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A solution to finding the elusive tropical convergence zones

A bit over ten years ago I cruised in the South Pacific among the Solomon Islands and Vanuatu (formerly New Hebrides). One of the characteristics of these places was the lack of navigational aids which placed heavy reliance on the best one you can use … the eyeball. But another characteristic of places such as the Solomon Islands was the poor visibility of the water, making safe passage among the reefs best done in clear, sunny weather.

In those days we placed heavy reliance on the movement of the Tropical Convergence Zone (TCZ). When the TCZ was in our area the weather was characteristically rainy and overcast, making movement among the reefs and islands a bit challenging, and in some cases downright dangerous. Though weather faxes don’t show TCZ information we found it to still be available, albeit in a cumbersome fashion.

The good news was that a daily morse code broadcast from Wellington, New Zealand (ZKLF), on their weather fax frequencies, gave you the ability to draw a weather map using the IAC Fleet Code format. The information originated from the weather office in Nadi, Fiji. The bad news is that ZKLF has discontinued broadcasting the IAC Fleet Code though it is still produced by those dedicated souls in Nadi.

The IAC Fleet Code format is stylized information in five number code groups which, when used with a decoding book, permitted hand drawing of weather maps by ‘connecting the dots’ to show the location of pressure, frontal and tropical systems. It’s the latter which contain the TCZ information we were seeking – the information that was lacking from the available weather faxes. After a few months listening to the broadcasts, writing down the five number code groups, decoding the location and plotting the lines between the dots we in fact became adept enough to plot the dots as we listened to the morse code broadcast.

Here’s a sample from one of the Nadi broadcasts:

10001 33388 01012 99900 85221 63348 63348 00910 99900 81303 62767 62767 01215 99900 85219 73372 73372 00910 99900 81211 73161 73161 01015 ....

Cumbersome as it was, this was an effort well worth doing. We could plan, within a day or so, when it should be possible to shift locations, go snorkeling or dry the laundry

Now enters the age of computers with email and display programs. Together they provide a nearly instant determination of that sought after information - the convergence zones.

Obtaining fleet code bulletins.

Instead of listening to a broadcast and copying, by hand, the broadcast data, today’s cruising boats equipped with an email capability have two choices of getting the information: Sailmail/Winlink 2000 and YOTREPS.

By using either Sailmail or Winlink 2000 you can subscribe to a free service called ‘Saildocs’. Saildocs is an automated server which supplies weather bulletins and other documents via email. The Saildocs service was created by the author of Airmail, Jim Corenman, and is supported and operated by the Sailmail Association (www.sailmail.com) for its membership. In addition to a wide variety of text weather bulletins, Saildocs also makes available grib weather-data files. Saildocs is an email-based system; for more information send a (blank) email to: info@saildocs.com.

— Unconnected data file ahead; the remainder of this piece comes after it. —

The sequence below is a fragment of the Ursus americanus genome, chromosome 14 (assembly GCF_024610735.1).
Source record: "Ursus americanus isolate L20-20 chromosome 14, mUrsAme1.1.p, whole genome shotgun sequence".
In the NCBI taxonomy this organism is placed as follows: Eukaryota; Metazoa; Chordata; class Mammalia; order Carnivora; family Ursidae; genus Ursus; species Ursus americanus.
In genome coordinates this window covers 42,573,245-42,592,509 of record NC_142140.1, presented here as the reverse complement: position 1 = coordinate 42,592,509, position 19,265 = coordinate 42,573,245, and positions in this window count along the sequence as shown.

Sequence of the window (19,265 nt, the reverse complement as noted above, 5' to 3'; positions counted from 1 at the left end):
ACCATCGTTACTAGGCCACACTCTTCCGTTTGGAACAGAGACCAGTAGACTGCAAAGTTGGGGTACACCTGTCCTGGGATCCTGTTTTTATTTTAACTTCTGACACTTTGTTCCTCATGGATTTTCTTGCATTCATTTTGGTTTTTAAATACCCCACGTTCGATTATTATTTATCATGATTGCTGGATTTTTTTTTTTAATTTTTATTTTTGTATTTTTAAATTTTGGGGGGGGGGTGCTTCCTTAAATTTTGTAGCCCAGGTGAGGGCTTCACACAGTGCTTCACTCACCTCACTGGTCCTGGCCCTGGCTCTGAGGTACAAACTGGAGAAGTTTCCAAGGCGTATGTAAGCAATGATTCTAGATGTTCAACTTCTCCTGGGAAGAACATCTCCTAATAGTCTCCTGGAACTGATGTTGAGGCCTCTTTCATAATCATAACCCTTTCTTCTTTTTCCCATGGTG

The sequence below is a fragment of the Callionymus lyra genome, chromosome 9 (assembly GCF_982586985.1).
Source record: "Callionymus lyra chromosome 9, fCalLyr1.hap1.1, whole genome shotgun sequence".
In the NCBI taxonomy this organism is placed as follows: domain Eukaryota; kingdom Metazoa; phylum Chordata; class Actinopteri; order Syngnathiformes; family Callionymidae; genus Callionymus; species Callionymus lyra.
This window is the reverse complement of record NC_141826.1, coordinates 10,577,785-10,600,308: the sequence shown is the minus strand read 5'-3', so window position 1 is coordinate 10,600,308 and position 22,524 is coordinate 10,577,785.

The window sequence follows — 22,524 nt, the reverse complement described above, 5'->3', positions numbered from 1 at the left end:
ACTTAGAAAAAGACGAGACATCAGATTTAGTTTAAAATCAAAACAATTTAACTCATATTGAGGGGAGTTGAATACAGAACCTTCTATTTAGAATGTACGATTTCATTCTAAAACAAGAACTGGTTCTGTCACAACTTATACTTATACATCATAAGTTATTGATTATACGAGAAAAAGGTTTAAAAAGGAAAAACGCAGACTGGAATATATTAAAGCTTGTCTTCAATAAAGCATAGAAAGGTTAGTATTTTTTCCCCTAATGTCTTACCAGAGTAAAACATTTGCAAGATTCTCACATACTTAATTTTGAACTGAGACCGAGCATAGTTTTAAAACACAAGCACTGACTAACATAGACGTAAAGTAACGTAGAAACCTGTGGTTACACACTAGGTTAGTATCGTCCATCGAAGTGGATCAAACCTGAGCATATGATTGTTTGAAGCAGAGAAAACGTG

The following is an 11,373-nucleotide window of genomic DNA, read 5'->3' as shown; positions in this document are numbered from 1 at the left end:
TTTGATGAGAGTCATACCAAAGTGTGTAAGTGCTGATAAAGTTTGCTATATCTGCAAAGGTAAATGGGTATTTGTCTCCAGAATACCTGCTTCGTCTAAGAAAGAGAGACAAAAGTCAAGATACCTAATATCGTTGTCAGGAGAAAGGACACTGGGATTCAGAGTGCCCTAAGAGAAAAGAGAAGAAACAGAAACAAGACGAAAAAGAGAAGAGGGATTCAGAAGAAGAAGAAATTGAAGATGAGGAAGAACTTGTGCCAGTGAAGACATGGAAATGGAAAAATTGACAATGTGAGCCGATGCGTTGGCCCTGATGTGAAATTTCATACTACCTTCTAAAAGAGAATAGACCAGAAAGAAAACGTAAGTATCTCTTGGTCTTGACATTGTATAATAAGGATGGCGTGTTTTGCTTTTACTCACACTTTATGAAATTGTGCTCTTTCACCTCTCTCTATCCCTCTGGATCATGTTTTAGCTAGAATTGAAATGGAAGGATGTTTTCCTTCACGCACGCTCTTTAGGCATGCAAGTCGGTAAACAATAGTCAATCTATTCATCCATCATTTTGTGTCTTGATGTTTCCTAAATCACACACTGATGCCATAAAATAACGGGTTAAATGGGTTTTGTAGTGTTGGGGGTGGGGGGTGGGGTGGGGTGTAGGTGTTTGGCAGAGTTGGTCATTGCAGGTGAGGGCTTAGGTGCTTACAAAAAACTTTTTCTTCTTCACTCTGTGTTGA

A fleet code bulletin is available from Saildocs titled “fleet.nadi”. This is the very same information that we laboriously copied via morse code years ago. The sample shown above is from one of the ‘fleet.nadi’ messages received from Saildocs. The area of coverage of the Nadi information is from the equator to 35 degrees South latitude and from 150 degrees East to 120 degrees West longitude.

This same information is also available from the YOTREPS list server, operated by Mike Harris at PANGOLIN (http://www.pangolin.com.nz). By sending an e-mail to yotreps@pangolin.co.nz with the words "FIJI FLEET" in the text body a message is posted back to you. You can ‘join’ the list and receive regular copies of the postings as they are issued, until you ‘leave’ the list. Help on the use of the YOTREPS list server can be obtained from www.pangolin.co.nz/yotreps/list_manager.php or by sending an e-mail to yotreps@pangolin.co.nz with just the word 'HELP' in the text body.

Displaying the data.

Displaying the information received from either source is effortless, compared with the hand plotting of years ago. A free program, Phys Plot (Version 1.002 BETA release), is available for download from PANGOLIN and does this quite nicely.

The bulletins received from either Saildocs or YOTREPS are contained within a message and must be cut and pasted into a file (I use Notepad) and saved in .iac, .txt, .zip or .exe format (whatever you choose).

When the saved file is opened with the Phys Plot program you get a display such as this one. City locations are displayed by clicking on the yellow dots. I’ve drawn arrows to show the pressure and frontal information

Although this pressure and frontal system activity is normally shown on weather faxes, the thing we’re after is shown by the orange lines … the tropical systems.

If you run the elevator down on the left you will display the information concerning the Tropical Systems. And there we find the lines and zones of convergence!

For this displayed date I would expect sunny weather in the western Solomon Islands but not in the eastern region around Honiara.

In addition to the movement information on each bulletin, the changes in the convergence zone can easily be tracked by keeping daily records. (Taking snapshots of the screen and saving them in a file is a technique described in a related article, ‘Image Logs’)